On kidney failure and transplantationBy Rafael Castillo M.D. |Philippine Daily Inquirer
Some of our nephrologist friends lament that the kidneys don’t seem to share the same attention and care as people give their hearts or brains. Many fear succumbing to a stroke or heart attack, but don’t realize that developing kidney failure can be just as disabling.
Long-standing or chronic kidney disease (CKD) is now considered a heart disease equivalent. These kidney patients have just as high a risk of developing a heart attack and dying from it as someone who already had a previous heart attack.
Actually, patients with CKD and end-stage kidney failure requiring dialysis usually die, not from kidney causes, but due to heart-related causes. One who has been on dialysis for several years develop generalized weakness of the heart called cardiomyopathy; and once it reaches a certain point, it might be too late already even if one finally undergoes kidney transplantation.
One dies every hour
Reports from the Department of Health (DOH) state that at least one Filipino dies every hour from kidney failure. There are more than 10,000 Filipinos diagnosed with renal disease every year. Many realize too late that they can have serious kidney problems despite the absence of signs or symptoms.
By the time they do, the kidneys are failing already with a significantly elevated blood creatinine, which accumulates in the blood if the kidneys are no longer able to adequately excrete the waste products of the body. Being waste products, they poison the blood and all the organs when the level is too high and lead to a condition called uremia, which is a potentially fatal condition if dialysis is not promptly done.
What is most unfortunate is that all it takes is a simple urinalysis, a test which probably costs less than a cup of Starbucks coffee, to diagnose if one’s kidneys have already early signs of disease or injury due to whatever risk factors one may have. Waiting until one already has signs and symptoms may be already too late. Any adult who has never had a urinalysis done should have one done immediately.
At the slightest sign of abnormality—like the presence of traces of albumin, red blood cells or pus cells in the urine, one should go to his physician to find out what’s causing the problem on the kidneys. Increased awareness on kidney problems can go a long way in saving thousands of people from developing late- or end-stage renal disease (ESRD).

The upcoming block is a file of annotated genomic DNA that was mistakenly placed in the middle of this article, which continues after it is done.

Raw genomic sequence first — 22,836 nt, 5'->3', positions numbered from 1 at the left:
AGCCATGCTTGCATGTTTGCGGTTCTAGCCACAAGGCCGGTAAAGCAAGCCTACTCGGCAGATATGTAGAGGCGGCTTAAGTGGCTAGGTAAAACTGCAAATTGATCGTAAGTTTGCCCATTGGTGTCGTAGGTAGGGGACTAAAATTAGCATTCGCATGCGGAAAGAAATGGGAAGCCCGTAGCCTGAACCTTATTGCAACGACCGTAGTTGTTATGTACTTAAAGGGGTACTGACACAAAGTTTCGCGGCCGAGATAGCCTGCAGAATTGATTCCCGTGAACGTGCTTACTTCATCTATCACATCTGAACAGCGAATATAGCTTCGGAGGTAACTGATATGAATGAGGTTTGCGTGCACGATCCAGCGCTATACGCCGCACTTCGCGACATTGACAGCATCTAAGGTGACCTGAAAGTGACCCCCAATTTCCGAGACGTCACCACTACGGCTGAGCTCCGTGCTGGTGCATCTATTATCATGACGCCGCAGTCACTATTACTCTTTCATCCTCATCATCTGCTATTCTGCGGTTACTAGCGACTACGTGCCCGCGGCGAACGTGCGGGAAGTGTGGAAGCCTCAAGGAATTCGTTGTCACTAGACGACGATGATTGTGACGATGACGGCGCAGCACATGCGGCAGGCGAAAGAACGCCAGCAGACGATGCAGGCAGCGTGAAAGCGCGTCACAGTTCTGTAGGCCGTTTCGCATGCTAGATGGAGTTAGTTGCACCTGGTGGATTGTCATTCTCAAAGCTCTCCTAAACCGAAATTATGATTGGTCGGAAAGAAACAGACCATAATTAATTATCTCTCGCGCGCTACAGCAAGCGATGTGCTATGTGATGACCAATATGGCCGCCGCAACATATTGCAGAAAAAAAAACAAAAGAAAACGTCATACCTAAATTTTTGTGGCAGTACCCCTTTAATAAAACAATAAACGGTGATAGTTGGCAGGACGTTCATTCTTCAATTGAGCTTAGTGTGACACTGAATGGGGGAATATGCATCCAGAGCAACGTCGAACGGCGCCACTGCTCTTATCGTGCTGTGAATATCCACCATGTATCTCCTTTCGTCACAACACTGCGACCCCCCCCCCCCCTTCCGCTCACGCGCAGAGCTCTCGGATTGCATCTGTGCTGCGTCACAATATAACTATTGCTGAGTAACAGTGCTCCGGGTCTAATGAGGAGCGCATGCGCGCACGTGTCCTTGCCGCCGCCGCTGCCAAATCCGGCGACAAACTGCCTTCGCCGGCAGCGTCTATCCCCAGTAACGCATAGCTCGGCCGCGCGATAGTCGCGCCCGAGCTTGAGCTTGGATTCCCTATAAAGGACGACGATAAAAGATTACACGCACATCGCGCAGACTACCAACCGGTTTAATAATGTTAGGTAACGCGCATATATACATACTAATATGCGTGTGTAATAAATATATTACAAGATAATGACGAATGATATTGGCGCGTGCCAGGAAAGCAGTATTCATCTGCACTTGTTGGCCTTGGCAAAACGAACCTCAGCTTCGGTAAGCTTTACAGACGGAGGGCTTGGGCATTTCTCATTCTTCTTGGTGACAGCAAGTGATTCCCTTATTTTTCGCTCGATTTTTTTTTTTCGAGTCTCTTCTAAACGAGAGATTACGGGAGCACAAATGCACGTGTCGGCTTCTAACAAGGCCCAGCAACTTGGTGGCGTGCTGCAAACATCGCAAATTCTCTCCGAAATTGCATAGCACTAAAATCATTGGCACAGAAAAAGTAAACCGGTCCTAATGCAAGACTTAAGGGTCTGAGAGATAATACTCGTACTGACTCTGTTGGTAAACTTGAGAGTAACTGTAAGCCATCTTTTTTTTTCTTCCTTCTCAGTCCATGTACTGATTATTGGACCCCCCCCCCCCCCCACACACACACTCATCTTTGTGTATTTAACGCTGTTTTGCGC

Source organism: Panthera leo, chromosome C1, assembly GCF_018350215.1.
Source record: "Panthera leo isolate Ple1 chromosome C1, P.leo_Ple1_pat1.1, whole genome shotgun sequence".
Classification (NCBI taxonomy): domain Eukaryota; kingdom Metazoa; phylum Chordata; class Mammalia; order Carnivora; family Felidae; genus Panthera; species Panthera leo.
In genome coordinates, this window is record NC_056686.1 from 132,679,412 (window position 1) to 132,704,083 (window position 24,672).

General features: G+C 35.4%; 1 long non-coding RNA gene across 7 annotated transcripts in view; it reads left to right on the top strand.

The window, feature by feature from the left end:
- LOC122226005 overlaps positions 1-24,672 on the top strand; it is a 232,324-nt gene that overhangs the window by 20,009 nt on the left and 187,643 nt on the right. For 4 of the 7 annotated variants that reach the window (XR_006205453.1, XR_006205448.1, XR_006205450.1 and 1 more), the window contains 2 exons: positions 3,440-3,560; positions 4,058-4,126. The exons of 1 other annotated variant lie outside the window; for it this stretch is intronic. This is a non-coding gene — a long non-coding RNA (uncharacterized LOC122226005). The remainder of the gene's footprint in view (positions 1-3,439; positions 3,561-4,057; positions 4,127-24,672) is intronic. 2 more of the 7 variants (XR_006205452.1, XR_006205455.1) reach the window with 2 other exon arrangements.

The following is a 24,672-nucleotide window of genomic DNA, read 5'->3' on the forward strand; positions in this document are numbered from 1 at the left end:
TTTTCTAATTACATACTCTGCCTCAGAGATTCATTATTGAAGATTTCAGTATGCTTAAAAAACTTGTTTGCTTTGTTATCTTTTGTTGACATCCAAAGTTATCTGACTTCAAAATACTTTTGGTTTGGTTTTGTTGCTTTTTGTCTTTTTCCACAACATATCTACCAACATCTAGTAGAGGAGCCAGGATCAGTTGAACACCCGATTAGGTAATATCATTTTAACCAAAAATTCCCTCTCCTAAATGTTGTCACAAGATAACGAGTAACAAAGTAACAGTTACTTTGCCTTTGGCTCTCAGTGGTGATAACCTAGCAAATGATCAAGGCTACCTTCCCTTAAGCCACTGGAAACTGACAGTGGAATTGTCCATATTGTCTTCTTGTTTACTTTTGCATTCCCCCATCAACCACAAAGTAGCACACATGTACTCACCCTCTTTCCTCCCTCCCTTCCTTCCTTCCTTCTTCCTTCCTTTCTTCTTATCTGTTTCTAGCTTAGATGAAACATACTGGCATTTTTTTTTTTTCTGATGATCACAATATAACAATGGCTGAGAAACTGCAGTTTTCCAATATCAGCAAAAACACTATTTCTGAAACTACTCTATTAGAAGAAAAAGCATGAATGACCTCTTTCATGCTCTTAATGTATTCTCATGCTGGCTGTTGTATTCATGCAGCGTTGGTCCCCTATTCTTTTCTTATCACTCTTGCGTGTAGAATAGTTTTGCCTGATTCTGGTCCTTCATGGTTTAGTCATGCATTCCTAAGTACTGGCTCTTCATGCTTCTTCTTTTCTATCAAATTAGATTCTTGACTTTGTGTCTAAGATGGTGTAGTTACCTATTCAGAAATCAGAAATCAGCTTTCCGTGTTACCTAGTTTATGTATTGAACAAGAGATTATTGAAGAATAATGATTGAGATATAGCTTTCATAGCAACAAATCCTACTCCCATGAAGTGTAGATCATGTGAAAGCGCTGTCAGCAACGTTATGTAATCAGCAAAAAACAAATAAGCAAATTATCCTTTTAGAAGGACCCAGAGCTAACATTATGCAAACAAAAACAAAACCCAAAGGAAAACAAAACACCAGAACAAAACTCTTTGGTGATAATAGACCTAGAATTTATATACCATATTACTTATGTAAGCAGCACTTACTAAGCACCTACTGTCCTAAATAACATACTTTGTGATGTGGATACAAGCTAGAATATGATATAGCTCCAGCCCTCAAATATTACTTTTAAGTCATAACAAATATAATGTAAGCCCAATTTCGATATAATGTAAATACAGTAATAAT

In need of dialysis
DOH reports show a continuing rise in the number of patients in need of dialysis. Because this palliative procedure is beyond the reach of many average Filipinos, overall survival is not encouraging.
For patients with ESRD, renal replacement therapy is the only hope to extend one’s life. These life-supporting treatments for ESRD include dialysis and kidney transplantation if a compatible donor is available.
In the last 10 years, early hemodialysis of ESRD patients has been advocated in some centers, but recent researches and clinical trials are challenging this practice because of the increased risk of illness and death noted with early compared to late dialysis.
A major challenge
In younger ESRD patients, doing dialysis indefinitely is also not recommended because of the long-term adverse effects which can also lead to premature death. Kidney transplantation is offered as a more ideal option. However, finding a kidney donor is a major challenge.
Contentious ethical issues—particularly the abuse and commercialism—hound what would have been an altruistic act of donating one’s kidney to save another’s life. This has been the subject of numerous documentaries and investigative reports showing that the poor are at risk of being exploited as donors for a measly sum of ‘gratitude’ money, with the unscrupulous middlemen getting the lion’s share for brokering the kidney donation. It has been reported that kidneys are being sold at half a million pesos, and much more for foreigners.
In June 23, 2010, the DOH came out with Administrative Order 2010-0019—“The Establishment of a National Program for Sharing of Organs from Deceased Donors.” The AO highlights the “imbalance of supply and demand” with organ donations, stressing the lack of available kidneys to be transplanted.
Promoting organ donation
The DOH spearheaded the development of a national system of promoting organ donation from deceased donors and sharing of grafts through the Philippine Network for Organ Sharing (Philnos). This agency was intended to eliminate the ‘black market’ for kidneys by streamlining the transplant protocol and ensuring that the transplant procedures in the country are made equitable and ethical.
Recently, Philnos has been the subject of a congressional inquiry with some congressmen apparently impatient to see concrete results. Current Philnos head, Dr. Antonio Paraiso, explained that they’re doing their best despite the limited resources they have and the resistance from various quarters they’re encountering. “We cannot implement changes immediately. We are struggling to implement the AO (2010-0019) to the letter despite various oppositions. Certain things are also needed to be improved,” said Dr. Paraiso.
We hope Philnos can hurdle all the challenges it’s encountering now, for the sake of thousands of patients with ESRD, whose only hope for a brighter future is to have an affordable and successful kidney transplant. Only a just, equitable and ethical system of organ allocation can make this hope a reality for many.